As we discovered last year, once you start looking for Camera Obscuras you find them everywhere. We’re going to start collecting notable ones on this blog.
The Hut of the Shadows is a nice one to start with because it’s not in the traditional style. If anything it’s in the prehistoric style and looks like a sacred pagan site.
It’s located on the Isle Of North Uist in the Outer Hebrides, so not one to pop over to for a day trip but we do hope to get to it one day. It was built in 1997 by artist Chris Drury and projects an image of Loch nam Madadh onto a large stone.
Here’s a nice pic of it in context:
Chris Dury is a really interesting artist who has done a lot of work around the principles of the Camera Obscura. He calls these structures “Cloud Chambers” and has built quite a few of them around the country. He says:
The interiors are dark, the entrance being from a door or curved passageway, the floor or viewing surface is white, and there is a small aperture or lens in the ceiling or wall. Images of clouds, branches, waves, landscape, are thus projected inside.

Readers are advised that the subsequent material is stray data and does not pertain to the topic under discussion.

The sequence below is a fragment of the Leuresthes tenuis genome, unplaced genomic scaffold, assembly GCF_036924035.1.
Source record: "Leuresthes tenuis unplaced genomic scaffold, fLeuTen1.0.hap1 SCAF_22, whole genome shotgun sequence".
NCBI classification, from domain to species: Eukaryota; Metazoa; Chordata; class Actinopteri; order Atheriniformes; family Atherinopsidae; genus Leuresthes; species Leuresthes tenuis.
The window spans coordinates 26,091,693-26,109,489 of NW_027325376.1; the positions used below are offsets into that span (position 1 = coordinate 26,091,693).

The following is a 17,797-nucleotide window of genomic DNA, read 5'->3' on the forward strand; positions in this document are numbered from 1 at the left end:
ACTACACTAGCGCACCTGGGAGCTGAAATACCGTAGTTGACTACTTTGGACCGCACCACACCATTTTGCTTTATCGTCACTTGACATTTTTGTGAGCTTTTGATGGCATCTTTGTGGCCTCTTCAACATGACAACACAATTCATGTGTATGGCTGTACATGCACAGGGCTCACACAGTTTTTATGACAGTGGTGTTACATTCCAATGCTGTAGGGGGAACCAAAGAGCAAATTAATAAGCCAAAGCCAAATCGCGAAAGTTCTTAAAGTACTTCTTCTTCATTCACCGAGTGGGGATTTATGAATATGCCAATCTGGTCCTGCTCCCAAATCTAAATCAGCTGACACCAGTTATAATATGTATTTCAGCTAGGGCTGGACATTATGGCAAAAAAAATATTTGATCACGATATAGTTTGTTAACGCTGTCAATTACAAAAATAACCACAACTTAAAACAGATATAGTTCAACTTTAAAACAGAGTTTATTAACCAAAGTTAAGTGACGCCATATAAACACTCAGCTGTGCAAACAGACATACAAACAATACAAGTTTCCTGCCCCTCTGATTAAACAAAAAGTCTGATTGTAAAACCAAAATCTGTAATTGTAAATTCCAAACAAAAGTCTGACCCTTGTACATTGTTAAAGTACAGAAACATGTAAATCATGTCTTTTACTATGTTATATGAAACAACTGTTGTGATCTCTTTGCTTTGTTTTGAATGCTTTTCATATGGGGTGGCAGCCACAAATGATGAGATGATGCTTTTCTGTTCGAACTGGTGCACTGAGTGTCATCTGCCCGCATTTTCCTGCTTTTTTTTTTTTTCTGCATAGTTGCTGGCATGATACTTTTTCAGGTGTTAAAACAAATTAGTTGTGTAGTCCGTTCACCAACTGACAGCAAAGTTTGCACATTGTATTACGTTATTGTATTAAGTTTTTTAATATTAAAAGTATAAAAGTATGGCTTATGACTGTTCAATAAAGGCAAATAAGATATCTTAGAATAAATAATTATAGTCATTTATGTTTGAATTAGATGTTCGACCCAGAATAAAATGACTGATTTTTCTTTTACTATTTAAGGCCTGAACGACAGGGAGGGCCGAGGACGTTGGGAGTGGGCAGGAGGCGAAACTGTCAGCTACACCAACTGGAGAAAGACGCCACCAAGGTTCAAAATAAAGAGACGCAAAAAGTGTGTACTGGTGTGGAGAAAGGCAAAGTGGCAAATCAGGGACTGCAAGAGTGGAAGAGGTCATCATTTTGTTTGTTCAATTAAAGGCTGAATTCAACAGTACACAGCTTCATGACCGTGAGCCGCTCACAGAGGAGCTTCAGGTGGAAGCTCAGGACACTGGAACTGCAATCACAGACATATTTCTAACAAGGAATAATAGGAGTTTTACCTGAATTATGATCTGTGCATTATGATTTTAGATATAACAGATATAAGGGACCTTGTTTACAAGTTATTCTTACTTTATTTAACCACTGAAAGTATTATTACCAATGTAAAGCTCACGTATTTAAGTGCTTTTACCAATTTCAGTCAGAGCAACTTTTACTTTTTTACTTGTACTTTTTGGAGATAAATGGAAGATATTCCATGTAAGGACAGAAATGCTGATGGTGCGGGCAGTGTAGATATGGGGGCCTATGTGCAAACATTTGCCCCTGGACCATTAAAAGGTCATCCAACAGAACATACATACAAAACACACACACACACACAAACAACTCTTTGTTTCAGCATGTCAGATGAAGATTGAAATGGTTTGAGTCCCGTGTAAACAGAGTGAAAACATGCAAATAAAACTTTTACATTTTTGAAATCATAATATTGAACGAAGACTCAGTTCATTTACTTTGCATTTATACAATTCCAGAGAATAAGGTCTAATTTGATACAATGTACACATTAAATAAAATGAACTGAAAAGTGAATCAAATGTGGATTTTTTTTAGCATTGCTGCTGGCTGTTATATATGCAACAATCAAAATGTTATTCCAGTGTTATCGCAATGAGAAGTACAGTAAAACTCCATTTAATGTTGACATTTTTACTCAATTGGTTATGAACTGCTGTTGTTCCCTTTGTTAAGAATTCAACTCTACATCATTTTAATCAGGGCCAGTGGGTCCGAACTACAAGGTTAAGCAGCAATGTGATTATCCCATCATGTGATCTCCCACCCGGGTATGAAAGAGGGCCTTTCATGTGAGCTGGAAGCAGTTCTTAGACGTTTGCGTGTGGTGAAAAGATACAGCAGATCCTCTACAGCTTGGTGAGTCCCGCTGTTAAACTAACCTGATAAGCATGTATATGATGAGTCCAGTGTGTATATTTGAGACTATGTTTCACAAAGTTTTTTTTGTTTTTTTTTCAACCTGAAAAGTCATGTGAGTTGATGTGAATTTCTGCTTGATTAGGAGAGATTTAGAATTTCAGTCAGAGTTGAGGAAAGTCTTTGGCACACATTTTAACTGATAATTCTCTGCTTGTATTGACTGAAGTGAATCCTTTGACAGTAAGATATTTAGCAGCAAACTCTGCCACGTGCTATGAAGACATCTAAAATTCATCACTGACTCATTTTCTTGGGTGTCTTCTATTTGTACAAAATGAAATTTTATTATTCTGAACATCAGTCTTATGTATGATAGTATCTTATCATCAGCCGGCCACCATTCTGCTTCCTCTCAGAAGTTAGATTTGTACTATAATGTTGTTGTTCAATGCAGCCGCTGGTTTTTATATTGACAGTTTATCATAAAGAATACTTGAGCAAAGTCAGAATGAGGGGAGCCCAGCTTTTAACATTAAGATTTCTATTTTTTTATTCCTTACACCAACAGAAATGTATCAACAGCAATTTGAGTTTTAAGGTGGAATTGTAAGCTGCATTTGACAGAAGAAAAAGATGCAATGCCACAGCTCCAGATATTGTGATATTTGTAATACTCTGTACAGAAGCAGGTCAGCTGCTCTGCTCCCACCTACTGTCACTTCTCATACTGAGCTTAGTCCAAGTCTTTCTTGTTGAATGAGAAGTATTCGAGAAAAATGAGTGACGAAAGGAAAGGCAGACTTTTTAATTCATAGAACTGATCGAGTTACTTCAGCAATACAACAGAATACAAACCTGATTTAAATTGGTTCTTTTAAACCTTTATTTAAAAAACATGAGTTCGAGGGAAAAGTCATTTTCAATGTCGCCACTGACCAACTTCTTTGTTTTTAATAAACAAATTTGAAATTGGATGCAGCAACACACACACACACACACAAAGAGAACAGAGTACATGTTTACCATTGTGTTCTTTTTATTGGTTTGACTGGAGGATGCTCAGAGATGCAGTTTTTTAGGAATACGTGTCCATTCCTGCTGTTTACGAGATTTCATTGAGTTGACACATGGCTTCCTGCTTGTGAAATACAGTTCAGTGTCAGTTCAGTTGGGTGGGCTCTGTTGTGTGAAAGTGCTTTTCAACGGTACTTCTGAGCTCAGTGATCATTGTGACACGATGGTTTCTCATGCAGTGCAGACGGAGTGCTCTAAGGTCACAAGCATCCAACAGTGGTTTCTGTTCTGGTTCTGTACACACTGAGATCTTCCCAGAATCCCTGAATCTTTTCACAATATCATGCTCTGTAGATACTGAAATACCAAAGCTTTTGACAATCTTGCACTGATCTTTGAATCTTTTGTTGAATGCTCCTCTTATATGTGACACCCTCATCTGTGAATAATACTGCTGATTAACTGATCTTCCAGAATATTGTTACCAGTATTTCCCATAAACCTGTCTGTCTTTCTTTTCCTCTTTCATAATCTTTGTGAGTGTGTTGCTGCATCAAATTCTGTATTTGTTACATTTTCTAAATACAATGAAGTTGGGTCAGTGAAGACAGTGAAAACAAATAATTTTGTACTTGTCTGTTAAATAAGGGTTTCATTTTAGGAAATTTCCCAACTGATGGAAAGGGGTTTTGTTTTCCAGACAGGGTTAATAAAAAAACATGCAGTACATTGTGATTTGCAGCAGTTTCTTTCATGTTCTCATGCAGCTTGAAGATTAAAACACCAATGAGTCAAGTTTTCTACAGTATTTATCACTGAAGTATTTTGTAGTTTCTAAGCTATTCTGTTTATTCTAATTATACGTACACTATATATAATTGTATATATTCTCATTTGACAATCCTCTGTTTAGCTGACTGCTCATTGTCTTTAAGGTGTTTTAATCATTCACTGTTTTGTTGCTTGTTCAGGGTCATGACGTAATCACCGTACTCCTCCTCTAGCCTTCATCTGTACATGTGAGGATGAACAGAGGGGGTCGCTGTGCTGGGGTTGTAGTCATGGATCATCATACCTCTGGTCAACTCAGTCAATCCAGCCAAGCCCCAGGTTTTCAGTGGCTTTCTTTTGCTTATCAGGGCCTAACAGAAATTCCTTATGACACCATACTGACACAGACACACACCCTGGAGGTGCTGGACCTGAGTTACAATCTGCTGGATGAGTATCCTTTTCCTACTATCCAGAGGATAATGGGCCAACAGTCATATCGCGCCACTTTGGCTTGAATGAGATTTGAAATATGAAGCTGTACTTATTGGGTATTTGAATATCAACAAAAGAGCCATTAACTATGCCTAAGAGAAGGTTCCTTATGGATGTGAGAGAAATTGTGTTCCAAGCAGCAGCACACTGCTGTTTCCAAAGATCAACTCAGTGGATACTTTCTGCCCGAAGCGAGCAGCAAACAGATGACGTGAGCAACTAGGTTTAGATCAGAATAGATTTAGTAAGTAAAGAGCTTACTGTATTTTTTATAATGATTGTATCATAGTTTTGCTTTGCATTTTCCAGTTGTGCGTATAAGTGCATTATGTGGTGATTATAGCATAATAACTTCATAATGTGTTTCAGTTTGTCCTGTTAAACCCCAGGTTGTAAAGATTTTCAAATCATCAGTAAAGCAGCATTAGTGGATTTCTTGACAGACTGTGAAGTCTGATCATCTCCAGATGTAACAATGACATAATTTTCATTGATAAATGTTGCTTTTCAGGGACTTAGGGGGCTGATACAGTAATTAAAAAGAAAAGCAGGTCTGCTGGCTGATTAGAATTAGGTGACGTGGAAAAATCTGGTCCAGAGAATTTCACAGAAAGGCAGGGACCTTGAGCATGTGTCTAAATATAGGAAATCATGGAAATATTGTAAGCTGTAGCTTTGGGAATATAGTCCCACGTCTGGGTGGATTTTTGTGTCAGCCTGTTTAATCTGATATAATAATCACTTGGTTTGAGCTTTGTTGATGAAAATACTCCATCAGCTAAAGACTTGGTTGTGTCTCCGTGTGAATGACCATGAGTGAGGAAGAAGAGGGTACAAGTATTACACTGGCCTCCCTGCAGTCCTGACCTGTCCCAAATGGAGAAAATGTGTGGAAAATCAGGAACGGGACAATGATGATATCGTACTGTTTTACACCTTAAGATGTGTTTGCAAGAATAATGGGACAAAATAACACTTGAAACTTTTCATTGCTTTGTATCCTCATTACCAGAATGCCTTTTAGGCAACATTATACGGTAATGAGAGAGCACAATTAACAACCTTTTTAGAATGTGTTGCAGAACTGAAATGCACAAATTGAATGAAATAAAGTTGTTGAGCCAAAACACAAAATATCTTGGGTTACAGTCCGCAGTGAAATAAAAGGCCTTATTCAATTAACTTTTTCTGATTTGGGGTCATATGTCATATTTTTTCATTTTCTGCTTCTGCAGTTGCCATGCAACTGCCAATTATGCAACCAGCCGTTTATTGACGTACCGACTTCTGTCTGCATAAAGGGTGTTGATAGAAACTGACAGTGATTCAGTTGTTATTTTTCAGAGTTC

A large preoccupation in my work has been the exploration of what inner and outer nature mean. These cloud chambers are still, silent, meditative and mysterious spaces. Outside, they are discreet objects which sit unobtrusively within the landscape; are in fact made of the material of the landscape. They are often built partially underground, so that in these dark spaces what is outside is brought in and reversed. Clouds drift silently across the floor.
Here’s the 6m diameter Cloud Chamber at the Eden Project:
Before we installed the mirror on the Portable Camera Obscura it was effectively a cloud chamber. Watching the clouds drift by and the occasional bird dart overhead was a beautiful thing and it’s definitely an experience we hope to explore in the future in our own ways.
Finally, while browsing Chris’ site we found this wonderful proposal for a camera obscura in an abandoned boat on the coast of Sweden titled Sea Change.